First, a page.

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Investigating private-equity funds

Ashley Milne-Tyte Oct 10, 2006

KAI RYSSDAL: Today was one of those days the commodities market thumbed its nose at all the smart guy analysts. You might have heard the headline this morning that winter heating prices are expected to be lower this year. As much as $119. So, of course, natural gas prices rose today. Up 4 cents. Oil, though, fell through the floor. Off a $1.44 to its lowest level in eight months. It sounds all sexy in a business kind of way, but private equity is about to get some unwanted attention.

Three firms set a record for a private buyout this summer when they bought the hospital operator, HCA, for almost $33 billion. Earlier, another group bought the Spanish-language TV company Univision for almost $14 billion. But all that cooperation is raising some eyebrows at the Justice Department. It’s launched an inquiry into possible anticompetitive behavior among some of the private equity world’s most prominent players.

From New York, Ashley Milne-Tyte has that story.

ASHLEY MILNE-TYTE: A private equity fund is a large pool of money usually gathered from institutional investors. The pool is used to buy a company, often privately held. The group then runs it and may take it public down the road. Pete Kyle teaches finance at the University of Maryland:

PETE KYLE:“There are a very large number of private equity firms, and they’re all out there looking for deals, and the search for deals is one that involves cut-throat competition.”

On the other hand the deals are increasingly so large, private equity firms have to band together to raise enough capital for a buyout. Laurence White of New York University says that may be what’s caught the attention of the Justice Department. He says the worry is that the bidding process for a company might resemble an auction where buyers agree among themselves not to outbid one another, but to let the other guy get the first shot. He says in that case the owners of the company that’s up for sale lose out.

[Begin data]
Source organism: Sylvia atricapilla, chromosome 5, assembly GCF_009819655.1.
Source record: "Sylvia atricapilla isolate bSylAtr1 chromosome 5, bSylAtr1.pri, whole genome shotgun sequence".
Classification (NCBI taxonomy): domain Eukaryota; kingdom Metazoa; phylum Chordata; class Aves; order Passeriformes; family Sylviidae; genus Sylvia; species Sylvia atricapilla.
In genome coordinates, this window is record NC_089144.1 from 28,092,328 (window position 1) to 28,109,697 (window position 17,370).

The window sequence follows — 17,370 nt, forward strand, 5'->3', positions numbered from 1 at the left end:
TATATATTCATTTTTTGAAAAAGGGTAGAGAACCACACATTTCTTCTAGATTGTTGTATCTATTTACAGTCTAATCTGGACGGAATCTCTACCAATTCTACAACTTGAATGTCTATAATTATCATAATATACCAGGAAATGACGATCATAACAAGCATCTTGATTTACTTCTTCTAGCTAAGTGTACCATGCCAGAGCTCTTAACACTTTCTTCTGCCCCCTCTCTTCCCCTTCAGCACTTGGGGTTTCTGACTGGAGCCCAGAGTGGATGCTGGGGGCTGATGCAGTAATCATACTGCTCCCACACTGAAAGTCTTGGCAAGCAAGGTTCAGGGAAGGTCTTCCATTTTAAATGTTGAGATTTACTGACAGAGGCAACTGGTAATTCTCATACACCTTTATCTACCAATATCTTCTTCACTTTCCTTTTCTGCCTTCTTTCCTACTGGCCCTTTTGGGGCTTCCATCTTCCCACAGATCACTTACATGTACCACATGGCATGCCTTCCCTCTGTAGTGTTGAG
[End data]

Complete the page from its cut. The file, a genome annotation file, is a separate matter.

LAURENCE WHITE:“The shareholders, if it’s a publicly traded company, who would receive a lower price for their shares if there was some understanding among the private equity firms to not get into a competitive battle with each other.”

The private-equity firms aren’t talking about the probe. Nor is the Justice Department. But the investigation seems to be at an early stage, with requests for information being sent out. Some analysts say other probes have died out after this stage, and that this one will be no different.

In New York, I’m Ashley Milne-Tyte for Marketplace.

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